Posts Tagged ‘Sanctuary’

Then and Now

Photo taken 11/08

I thought it might be fun to do a retrospective of the whole garden from its beginning 10 or 11 years ago to today.  This is what the front of the property along the street looked like when I first met Louie in February 2008.

Photo taken 1/20

Same scene today.

Photo taken 11/09

I didn’t have an earlier photo so this one was taken when the plants were first planted.

Photo taken 1/20

Fewer plants of some types, more of others.

Photo taken 11/08

This is the entrance to the house.  Look how small the plants are.

Photo taken 1/20

The Himalayan Sweet Box in the center scents the whole area now.  It’s grown a lot.

Photo taken 11/08

Future site of many cool herbs.  It’s so empty!

Photo taken 1/20

Now this is an herb bed!  Look at the Tuscan Blue Rosemary at the very back!

Photo taken 11/08

We had to take out this poor apple.  It was in bad health and the apples were awful.

Photo taken 1/20

Much more open now.  It’s nice to see thru it all.

Photo taken 11/08

This had grass up to the garage when we started digging.  Such rich soil!

Photo taken 1/20

Many many ferns later…  and a greenhouse at the end!

Photo taken 11/09

I didn’t have one from when this was empty, but there was grass to the fence before we dug it out.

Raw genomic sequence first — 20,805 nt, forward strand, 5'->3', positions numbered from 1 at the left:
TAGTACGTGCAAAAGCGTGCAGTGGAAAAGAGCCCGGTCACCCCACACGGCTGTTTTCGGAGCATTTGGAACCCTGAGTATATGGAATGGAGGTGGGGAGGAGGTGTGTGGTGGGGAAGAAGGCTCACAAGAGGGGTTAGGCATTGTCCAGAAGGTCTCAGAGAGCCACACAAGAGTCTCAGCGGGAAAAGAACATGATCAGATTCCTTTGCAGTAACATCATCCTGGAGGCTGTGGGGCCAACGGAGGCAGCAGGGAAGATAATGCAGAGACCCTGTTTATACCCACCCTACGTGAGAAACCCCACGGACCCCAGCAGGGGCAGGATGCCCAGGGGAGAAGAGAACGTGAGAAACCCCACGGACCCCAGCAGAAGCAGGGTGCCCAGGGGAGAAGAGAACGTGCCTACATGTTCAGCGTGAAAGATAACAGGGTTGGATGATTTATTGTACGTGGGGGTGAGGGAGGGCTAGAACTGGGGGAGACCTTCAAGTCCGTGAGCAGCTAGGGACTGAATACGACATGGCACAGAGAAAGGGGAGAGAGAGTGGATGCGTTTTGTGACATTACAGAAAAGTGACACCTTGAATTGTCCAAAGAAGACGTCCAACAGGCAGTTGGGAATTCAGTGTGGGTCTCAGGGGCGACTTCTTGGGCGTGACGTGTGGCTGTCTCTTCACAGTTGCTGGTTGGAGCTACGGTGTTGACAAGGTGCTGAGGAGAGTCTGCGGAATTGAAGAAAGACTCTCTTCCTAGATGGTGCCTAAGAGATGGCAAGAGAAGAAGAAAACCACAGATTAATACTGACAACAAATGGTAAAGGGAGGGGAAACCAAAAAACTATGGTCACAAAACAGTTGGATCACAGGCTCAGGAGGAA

Photo taken 1/20

This is a bit wider shot so you can see we put in a bamboo fence and many plants.

Photo taken 11/08

This is the west end of the garage before we built the greenhouse onto it.

Photo taken 1/20

Looking over the veggie garden to the greenhouse.

Photo taken 12/07

This was taken about 2 months before Louie and I met.

Photo taken 1/20

It’s a real Garden now!!  Here’s to our little Wildlife and Nature Sanctuary!

I hope you enjoyed looking at these photos as much as I enjoyed putting them all together.  I had to do a lot of searching through my photo files.  I have some 8,000 photos of the garden since 2007 so there were a lot to choose from.  I tried to take the “now” photos from about the same place the originals were taken but I didn’t always accomplish that.  I think they still get the point across.